What I Learned from Revising a Stageplay (And Failing)

A couple months ago, I rewrote a stageplay.

It wasn’t my stageplay, originally.  It was chosen to be the focus of a musical theater class I’m taking.  Unfortunately, it was no Shakespeare.  A couple of my friends and I agreed we might like to see a revamped version: something a bit funnier, less corny, and more character-driven.  So, keeping the plot intact, I rewrote it.  I typed it into Scrivener’s stageplay template, added a scene or two, and edited the dialogue.  I figured out a character arc for the main character, one that destroyed the play’s corniness and strengthened several characters at the same time.  I added as many jokes as I could, without destroying the emotion.  In fact, several of my posts from September came from (or went into) this project.  I had to put my novel-editing on hold for a little while, but editing something else allowed me to return to my own work with a more objective view.  The project had enormous benefits.

However, the teachers of the class didn’t feel comfortable with the changes.  Each student already had a copy of the script— to change it now would mean forcing everyone to unlearn and relearn their lines, based on my changes.  Furthermore, the class was based, rather strictly, on a videotaped production by another group.  Thus, in order to change the script, we would be riding without training wheels, without the video to back us up.  And anyway, there was nothing fundamentally wrong with the script, as it was.  In fact, the teachers were actually aiming for a script that would be easy to work with, in terms of acting.  My script required a bit too much skill, skill that some of the younger actors might not have been able to achieve in a short time.

So, my script was trashed.  It wasn’t the right thing for this class— they wanted me as an actor, not as a writer.  While a revamped script would have been nice for the older students, it wouldn’t work for all the students, the way the teachers wanted to teach.

Honestly?  I didn’t mind.  It would have been great to get some writing onto the stage, but I’m not looking for stageplay creds.  It would have been interesting to see if my writing would have the depth it needed for actors to interpret it, but I can see that for myself, if I take a bit of time to look.  And while it took a lot of work to get it where I wanted it, all that work spanned a single week.  It wasn’t as if I had thrown months away on this project.

Most importantly, I learned.  I learned how to stop corniness.  I learned how to structure and place a joke.  I learned how to make dialogue count, to add antagonists when one is needed, and why plot structure is so important.  I learned how to create a sense of progression in travelogue style stories (I hope, at least— I may have done a shoddy job with that).  I learned to format a stageplay (which was Greek to me, even with Scrivener’s presets).  I learned to take my own advice and reread old posts to make my current work better.  I also learned to work with a deadline, finishing quickly without sacrificing quality.  I learned a lot.

If the script I wrote was denied, does all that learning go to waste?  You’re all smarter than that, I’m sure.  Everything I learn, from anything I do, sticks with me whether I succeed in the endeavor or not.  Especially in something like this, where it had nothing to do with my writing whether it was accepted or not, that learning will come in handy.

In fact, it already has.  Over the past month or so, I’ve been working on a semi-serious film project, to be enacted with a handful of friends.  Now, film is not stage, and I had to learn a lot of new material just to figure out how to brainstorm the project, but having prior experience in scripting, formatting, and time constraints helped a bunch.  Despite having written the complete script in two days, it’s one of the best short pieces I’ve written, in terms of dialogue, character, and miniaturized plot structure.  (And I can tell you now, taking the extra thirty seconds to make sure your dialogue isn’t boring is amazingly fruitful.)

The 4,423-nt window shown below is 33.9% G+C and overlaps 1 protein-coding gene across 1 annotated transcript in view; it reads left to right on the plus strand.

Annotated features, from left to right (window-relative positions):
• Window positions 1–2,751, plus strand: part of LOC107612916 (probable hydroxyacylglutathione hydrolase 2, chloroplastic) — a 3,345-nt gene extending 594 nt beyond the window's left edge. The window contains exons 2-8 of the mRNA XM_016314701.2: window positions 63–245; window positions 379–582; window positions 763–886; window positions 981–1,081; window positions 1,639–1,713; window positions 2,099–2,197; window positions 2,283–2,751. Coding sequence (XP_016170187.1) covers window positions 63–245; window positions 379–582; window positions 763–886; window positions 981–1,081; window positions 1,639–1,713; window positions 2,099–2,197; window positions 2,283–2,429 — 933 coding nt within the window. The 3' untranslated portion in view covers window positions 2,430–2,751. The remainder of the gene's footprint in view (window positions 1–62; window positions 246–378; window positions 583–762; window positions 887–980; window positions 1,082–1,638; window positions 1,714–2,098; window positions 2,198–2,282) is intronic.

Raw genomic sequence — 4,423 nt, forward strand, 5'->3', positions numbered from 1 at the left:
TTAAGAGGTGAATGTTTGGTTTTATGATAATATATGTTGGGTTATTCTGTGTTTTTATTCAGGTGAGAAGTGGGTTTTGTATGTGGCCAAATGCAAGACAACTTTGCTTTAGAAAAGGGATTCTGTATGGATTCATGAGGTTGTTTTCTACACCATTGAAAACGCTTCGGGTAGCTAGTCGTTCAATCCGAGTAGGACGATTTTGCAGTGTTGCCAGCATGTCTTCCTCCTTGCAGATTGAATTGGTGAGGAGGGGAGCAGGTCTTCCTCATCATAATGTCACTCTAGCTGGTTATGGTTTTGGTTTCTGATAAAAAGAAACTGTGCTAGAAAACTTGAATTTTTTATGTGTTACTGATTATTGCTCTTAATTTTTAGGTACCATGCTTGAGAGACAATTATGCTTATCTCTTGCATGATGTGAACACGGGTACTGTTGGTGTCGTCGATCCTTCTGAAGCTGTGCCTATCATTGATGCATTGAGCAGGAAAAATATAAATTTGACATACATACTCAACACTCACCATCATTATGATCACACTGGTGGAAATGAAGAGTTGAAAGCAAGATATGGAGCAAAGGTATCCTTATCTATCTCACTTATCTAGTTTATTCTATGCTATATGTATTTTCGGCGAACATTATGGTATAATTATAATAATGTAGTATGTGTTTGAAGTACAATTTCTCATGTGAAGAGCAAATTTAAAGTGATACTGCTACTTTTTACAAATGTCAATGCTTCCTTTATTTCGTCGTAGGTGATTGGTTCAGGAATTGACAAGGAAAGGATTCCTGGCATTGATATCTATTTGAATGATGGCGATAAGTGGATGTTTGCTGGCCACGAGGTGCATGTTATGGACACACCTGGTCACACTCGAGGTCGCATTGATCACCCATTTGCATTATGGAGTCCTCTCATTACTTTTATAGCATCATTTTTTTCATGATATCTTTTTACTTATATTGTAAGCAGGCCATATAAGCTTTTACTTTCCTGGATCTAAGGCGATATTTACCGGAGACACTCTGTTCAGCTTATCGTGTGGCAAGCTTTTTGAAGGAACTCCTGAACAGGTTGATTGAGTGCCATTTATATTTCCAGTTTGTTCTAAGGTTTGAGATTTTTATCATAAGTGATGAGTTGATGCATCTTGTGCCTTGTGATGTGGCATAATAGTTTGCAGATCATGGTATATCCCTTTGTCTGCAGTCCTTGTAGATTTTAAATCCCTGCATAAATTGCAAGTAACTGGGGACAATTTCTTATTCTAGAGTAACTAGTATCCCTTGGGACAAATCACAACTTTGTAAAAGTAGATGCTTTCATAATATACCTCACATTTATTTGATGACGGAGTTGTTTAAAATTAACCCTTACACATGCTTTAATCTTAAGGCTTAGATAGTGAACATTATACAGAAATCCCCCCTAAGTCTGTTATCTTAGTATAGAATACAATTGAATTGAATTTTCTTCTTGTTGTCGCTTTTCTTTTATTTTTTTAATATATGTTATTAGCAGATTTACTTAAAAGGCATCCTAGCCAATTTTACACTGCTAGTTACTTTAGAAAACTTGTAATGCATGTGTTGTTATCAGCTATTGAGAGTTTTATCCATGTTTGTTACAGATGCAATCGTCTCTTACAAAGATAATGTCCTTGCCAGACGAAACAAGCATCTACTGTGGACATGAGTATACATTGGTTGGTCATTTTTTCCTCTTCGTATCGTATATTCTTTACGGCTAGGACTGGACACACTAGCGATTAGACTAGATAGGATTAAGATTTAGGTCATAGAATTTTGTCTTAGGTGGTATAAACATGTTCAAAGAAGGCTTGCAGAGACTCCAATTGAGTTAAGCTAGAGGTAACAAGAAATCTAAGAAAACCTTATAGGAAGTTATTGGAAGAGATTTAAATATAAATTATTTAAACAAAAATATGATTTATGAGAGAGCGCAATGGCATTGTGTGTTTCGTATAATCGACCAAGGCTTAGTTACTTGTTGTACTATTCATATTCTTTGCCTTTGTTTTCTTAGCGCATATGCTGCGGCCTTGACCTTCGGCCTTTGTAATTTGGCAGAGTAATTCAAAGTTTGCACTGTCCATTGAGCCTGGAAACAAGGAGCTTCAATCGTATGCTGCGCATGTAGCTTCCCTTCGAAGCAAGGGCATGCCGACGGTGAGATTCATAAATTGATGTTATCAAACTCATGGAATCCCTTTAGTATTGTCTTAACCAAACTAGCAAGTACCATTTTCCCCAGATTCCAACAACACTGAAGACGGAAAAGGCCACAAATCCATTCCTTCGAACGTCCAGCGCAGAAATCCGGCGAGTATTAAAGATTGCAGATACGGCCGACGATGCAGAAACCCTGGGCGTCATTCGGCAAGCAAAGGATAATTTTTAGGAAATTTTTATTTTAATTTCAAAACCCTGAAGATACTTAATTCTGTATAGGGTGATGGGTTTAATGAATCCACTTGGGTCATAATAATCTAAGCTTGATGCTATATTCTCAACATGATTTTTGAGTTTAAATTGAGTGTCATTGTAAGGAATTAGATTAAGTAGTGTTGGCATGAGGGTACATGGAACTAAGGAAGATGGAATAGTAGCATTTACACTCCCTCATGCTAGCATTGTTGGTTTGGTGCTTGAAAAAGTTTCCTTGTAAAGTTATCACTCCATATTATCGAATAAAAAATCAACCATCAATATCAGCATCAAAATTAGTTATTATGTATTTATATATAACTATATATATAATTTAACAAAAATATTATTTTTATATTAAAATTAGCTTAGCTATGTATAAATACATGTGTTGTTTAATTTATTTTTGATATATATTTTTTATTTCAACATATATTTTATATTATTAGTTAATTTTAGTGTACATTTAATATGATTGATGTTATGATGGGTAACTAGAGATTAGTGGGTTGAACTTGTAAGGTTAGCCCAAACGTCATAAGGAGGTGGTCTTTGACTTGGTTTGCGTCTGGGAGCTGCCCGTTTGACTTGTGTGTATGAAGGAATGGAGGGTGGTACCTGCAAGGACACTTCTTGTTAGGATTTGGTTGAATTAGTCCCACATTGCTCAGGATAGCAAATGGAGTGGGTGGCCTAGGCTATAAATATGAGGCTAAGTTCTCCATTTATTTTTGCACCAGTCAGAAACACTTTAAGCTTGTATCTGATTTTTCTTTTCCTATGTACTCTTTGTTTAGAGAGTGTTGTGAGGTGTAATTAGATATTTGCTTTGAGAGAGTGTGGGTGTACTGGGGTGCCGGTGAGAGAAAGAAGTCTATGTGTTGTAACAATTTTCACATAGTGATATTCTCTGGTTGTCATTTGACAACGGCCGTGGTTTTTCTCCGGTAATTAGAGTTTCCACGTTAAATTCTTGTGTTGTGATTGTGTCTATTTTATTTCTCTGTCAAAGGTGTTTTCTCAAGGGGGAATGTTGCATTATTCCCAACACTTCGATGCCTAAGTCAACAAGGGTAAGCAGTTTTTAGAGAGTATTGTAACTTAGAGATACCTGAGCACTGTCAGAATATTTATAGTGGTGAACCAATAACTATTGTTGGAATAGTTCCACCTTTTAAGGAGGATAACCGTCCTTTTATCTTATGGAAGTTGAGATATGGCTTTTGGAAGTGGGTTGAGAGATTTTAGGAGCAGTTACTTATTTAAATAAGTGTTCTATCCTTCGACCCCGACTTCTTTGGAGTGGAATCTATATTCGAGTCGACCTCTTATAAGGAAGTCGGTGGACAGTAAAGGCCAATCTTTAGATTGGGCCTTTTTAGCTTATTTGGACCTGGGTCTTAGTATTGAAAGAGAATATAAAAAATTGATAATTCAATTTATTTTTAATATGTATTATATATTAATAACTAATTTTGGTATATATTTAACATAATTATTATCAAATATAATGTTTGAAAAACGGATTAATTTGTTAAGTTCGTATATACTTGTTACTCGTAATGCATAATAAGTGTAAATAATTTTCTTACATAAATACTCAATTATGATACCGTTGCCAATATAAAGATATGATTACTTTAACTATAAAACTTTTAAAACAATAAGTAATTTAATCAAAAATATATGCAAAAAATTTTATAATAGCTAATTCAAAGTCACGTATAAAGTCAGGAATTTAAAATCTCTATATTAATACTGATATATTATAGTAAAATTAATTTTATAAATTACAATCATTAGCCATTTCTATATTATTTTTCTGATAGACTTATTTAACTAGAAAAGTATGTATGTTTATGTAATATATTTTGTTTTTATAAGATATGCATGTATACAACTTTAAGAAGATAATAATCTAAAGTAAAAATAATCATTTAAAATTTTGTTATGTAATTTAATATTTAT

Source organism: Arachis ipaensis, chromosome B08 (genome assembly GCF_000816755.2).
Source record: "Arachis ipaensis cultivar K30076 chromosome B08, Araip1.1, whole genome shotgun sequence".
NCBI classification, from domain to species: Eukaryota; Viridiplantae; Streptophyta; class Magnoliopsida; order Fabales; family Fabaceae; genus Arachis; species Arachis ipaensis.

And even if this project doesn’t work out, I will have learned something.  I will have put more knowledge behind my efforts this November in NaNoWriMo, not to mention the editing that will continue through December.  No work is ever wasted.  Indeed, failure is one of the best things that can happen to you, as long as you learn from it.

The only thing better?  Learning from success.

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32 thoughts on “What I Learned from Revising a Stageplay (And Failing)

  1. Too often, (talking about life in general) it’s hard to pick up what you’ve actually learned from your failure. For me, it’s hard to even realise I have actually learned something; my failure impacted me in some way? Made me better in some way? Though once I do realise that perhaps it has, the lesson is worthwhile.

    Last year when I was at school (this year I’m homeschooled), my friend and I wrote the script for a stageplay for our class and three others classes to perform. The jokes, puns, sarcastic lines I wanted to include (and put into the draft) were all turned down by the teacher. I thought it was because my lines weren’t good. Most of them probably weren’t, though like you said, it wasn’t the right thing for these classes. The script ended up seeming flat, and the main character was (if I say so myself) extremely boring. The stageplay could definitely have been a lot better, perhaps not with the lines I had wanted to include, but with more time to edit the whole thing.

    What I learned? Well, I don’t know if it meant my lines were plain bad, didn’t fit the purpose? Erg. Probably.

    Anyway, good post.

    And yes. I commented. 😛

    1. That’s the basis of this blog— figuring out my own mistakes. It gets easier with practice.

      That’s too bad. Well, it’s all experience toward the ultimate goal of being awesome. You’re on track.

      Yay!

  2. “I learned to take my own advice and reread old posts to make my current work better.” Yay for you! There’s nothing like following your own advice.